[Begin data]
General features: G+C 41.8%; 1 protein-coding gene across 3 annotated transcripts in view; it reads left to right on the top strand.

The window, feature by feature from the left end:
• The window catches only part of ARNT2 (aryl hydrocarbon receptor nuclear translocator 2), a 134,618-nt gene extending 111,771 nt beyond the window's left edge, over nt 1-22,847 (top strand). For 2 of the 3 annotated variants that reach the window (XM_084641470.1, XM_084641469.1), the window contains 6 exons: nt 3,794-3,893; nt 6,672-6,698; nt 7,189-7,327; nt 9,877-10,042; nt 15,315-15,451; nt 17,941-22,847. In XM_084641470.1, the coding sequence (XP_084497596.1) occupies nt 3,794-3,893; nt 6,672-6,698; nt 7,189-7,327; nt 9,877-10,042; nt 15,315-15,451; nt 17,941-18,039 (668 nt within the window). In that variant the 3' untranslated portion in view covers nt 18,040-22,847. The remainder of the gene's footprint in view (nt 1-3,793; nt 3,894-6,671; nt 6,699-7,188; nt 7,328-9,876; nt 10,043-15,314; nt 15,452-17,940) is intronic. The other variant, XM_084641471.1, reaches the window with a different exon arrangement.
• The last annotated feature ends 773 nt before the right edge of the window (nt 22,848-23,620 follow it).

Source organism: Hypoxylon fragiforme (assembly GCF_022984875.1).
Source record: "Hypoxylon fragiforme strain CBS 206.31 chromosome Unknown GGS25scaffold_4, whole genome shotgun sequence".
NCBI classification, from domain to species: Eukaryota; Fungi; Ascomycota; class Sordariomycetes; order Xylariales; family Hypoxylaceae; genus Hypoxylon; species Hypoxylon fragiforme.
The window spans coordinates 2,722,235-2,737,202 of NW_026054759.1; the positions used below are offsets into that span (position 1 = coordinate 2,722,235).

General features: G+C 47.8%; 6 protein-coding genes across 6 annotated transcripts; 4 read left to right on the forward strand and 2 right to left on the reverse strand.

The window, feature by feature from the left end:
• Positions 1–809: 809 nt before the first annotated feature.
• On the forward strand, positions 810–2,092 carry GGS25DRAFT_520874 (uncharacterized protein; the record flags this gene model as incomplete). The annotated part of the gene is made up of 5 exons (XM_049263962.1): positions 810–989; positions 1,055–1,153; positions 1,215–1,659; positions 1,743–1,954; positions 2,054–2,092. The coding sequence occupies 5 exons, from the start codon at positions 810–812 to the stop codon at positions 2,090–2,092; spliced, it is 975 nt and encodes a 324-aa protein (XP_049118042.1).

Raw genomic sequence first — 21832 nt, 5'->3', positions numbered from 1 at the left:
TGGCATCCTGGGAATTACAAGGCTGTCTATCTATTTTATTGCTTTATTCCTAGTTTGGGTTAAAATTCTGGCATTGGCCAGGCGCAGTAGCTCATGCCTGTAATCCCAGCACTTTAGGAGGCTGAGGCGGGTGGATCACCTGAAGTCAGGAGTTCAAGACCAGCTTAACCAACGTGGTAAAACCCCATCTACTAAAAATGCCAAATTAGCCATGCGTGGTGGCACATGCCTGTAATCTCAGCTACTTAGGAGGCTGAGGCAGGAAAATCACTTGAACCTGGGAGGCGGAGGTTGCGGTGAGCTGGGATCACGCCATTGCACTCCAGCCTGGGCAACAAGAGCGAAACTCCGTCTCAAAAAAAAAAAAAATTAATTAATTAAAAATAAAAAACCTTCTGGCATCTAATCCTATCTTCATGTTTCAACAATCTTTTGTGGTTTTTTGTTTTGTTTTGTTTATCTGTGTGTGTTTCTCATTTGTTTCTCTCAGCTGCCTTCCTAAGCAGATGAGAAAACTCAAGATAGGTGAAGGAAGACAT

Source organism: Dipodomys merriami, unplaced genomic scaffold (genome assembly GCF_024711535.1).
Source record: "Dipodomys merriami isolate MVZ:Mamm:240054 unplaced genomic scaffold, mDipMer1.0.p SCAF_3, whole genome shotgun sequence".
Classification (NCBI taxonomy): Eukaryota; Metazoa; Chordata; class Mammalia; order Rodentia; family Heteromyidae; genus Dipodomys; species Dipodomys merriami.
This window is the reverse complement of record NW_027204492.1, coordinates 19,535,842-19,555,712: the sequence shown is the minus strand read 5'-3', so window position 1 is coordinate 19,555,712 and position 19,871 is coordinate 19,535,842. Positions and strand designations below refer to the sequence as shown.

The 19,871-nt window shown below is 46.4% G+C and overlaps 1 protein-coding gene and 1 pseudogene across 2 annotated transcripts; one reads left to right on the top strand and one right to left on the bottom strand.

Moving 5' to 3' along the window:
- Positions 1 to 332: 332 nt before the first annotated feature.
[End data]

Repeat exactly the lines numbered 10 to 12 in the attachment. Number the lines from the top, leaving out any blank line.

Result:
The window, feature by feature from the left end:
• Positions 1–809: 809 nt before the first annotated feature.
• On the forward strand, positions 810–2,092 carry GGS25DRAFT_520874 (uncharacterized protein; the record flags this gene model as incomplete). The annotated part of the gene is made up of 5 exons (XM_049263962.1): positions 810–989; positions 1,055–1,153; positions 1,215–1,659; positions 1,743–1,954; positions 2,054–2,092. The coding sequence occupies 5 exons, from the start codon at positions 810–812 to the stop codon at positions 2,090–2,092; spliced, it is 975 nt and encodes a 324-aa protein (XP_049118042.1).